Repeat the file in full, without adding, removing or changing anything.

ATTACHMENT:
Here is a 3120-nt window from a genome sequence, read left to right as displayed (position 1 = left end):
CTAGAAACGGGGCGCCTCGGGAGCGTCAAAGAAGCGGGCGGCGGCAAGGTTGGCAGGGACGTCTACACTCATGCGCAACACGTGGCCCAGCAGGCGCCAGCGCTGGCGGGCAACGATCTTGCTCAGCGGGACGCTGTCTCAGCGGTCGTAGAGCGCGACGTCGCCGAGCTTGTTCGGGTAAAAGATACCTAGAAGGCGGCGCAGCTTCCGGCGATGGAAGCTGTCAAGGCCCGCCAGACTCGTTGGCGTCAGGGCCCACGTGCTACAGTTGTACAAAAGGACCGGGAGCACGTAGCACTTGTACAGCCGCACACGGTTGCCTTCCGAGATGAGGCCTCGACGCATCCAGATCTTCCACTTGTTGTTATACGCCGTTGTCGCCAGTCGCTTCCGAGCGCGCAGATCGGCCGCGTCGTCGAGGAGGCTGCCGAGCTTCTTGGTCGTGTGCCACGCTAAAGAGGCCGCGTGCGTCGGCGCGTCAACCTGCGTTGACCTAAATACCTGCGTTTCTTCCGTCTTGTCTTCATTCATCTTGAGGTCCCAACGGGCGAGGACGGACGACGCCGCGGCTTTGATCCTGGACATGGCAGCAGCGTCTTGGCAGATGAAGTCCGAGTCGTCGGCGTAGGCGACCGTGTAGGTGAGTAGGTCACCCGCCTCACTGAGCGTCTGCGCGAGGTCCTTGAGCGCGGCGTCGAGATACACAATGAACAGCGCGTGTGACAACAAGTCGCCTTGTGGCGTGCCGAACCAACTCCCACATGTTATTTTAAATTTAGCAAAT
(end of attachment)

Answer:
Here is a 3120-nt window from a genome sequence, read left to right as displayed (position 1 = left end):
CTAGAAACGGGGCGCCTCGGGAGCGTCAAAGAAGCGGGCGGCGGCAAGGTTGGCAGGGACGTCTACACTCATGCGCAACACGTGGCCCAGCAGGCGCCAGCGCTGGCGGGCAACGATCTTGCTCAGCGGGACGCTGTCTCAGCGGTCGTAGAGCGCGACGTCGCCGAGCTTGTTCGGGTAAAAGATACCTAGAAGGCGGCGCAGCTTCCGGCGATGGAAGCTGTCAAGGCCCGCCAGACTCGTTGGCGTCAGGGCCCACGTGCTACAGTTGTACAAAAGGACCGGGAGCACGTAGCACTTGTACAGCCGCACACGGTTGCCTTCCGAGATGAGGCCTCGACGCATCCAGATCTTCCACTTGTTGTTATACGCCGTTGTCGCCAGTCGCTTCCGAGCGCGCAGATCGGCCGCGTCGTCGAGGAGGCTGCCGAGCTTCTTGGTCGTGTGCCACGCTAAAGAGGCCGCGTGCGTCGGCGCGTCAACCTGCGTTGACCTAAATACCTGCGTTTCTTCCGTCTTGTCTTCATTCATCTTGAGGTCCCAACGGGCGAGGACGGACGACGCCGCGGCTTTGATCCTGGACATGGCAGCAGCGTCTTGGCAGATGAAGTCCGAGTCGTCGGCGTAGGCGACCGTGTAGGTGAGTAGGTCACCCGCCTCACTGAGCGTCTGCGCGAGGTCCTTGAGCGCGGCGTCGAGATACACAATGAACAGCGCGTGTGACAACAAGTCGCCTTGTGGCGTGCCGAACCAACTCCCACATGTTATTTTAAATTTAGCAAAT